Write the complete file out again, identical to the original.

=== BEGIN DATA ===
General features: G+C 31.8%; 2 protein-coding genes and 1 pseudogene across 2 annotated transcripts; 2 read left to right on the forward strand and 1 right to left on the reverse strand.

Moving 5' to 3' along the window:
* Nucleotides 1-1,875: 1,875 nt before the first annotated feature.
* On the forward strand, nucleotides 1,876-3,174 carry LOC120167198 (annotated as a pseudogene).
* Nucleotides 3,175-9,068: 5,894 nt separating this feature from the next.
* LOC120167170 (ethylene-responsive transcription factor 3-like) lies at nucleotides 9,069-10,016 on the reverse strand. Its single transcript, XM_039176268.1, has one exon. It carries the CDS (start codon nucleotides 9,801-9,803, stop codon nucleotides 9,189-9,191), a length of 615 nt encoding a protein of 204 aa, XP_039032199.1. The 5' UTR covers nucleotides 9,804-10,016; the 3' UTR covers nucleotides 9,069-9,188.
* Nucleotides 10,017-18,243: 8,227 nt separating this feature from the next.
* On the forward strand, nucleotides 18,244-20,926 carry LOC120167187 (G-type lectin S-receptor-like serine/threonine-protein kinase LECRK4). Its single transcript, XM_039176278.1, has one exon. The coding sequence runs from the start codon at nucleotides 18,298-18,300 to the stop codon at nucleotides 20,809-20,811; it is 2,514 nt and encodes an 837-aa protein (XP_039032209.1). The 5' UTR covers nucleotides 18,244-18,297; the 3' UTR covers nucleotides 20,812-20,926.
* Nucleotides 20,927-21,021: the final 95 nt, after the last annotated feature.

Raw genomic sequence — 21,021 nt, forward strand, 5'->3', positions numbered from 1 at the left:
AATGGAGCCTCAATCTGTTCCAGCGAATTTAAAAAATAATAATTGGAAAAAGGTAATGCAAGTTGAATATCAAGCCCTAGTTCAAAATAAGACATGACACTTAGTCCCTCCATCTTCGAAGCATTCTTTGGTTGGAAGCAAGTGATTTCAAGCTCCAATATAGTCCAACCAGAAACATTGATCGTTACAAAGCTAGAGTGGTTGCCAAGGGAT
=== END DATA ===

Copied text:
General features: G+C 31.8%; 2 protein-coding genes and 1 pseudogene across 2 annotated transcripts; 2 read left to right on the forward strand and 1 right to left on the reverse strand.

Moving 5' to 3' along the window:
* Nucleotides 1-1,875: 1,875 nt before the first annotated feature.
* On the forward strand, nucleotides 1,876-3,174 carry LOC120167198 (annotated as a pseudogene).
* Nucleotides 3,175-9,068: 5,894 nt separating this feature from the next.
* LOC120167170 (ethylene-responsive transcription factor 3-like) lies at nucleotides 9,069-10,016 on the reverse strand. Its single transcript, XM_039176268.1, has one exon. It carries the CDS (start codon nucleotides 9,801-9,803, stop codon nucleotides 9,189-9,191), a length of 615 nt encoding a protein of 204 aa, XP_039032199.1. The 5' UTR covers nucleotides 9,804-10,016; the 3' UTR covers nucleotides 9,069-9,188.
* Nucleotides 10,017-18,243: 8,227 nt separating this feature from the next.
* On the forward strand, nucleotides 18,244-20,926 carry LOC120167187 (G-type lectin S-receptor-like serine/threonine-protein kinase LECRK4). Its single transcript, XM_039176278.1, has one exon. The coding sequence runs from the start codon at nucleotides 18,298-18,300 to the stop codon at nucleotides 20,809-20,811; it is 2,514 nt and encodes an 837-aa protein (XP_039032209.1). The 5' UTR covers nucleotides 18,244-18,297; the 3' UTR covers nucleotides 20,812-20,926.
* Nucleotides 20,927-21,021: the final 95 nt, after the last annotated feature.

Raw genomic sequence — 21,021 nt, forward strand, 5'->3', positions numbered from 1 at the left:
AATGGAGCCTCAATCTGTTCCAGCGAATTTAAAAAATAATAATTGGAAAAAGGTAATGCAAGTTGAATATCAAGCCCTAGTTCAAAATAAGACATGACACTTAGTCCCTCCATCTTCGAAGCATTCTTTGGTTGGAAGCAAGTGATTTCAAGCTCCAATATAGTCCAACCAGAAACATTGATCGTTACAAAGCTAGAGTGGTTGCCAAGGGAT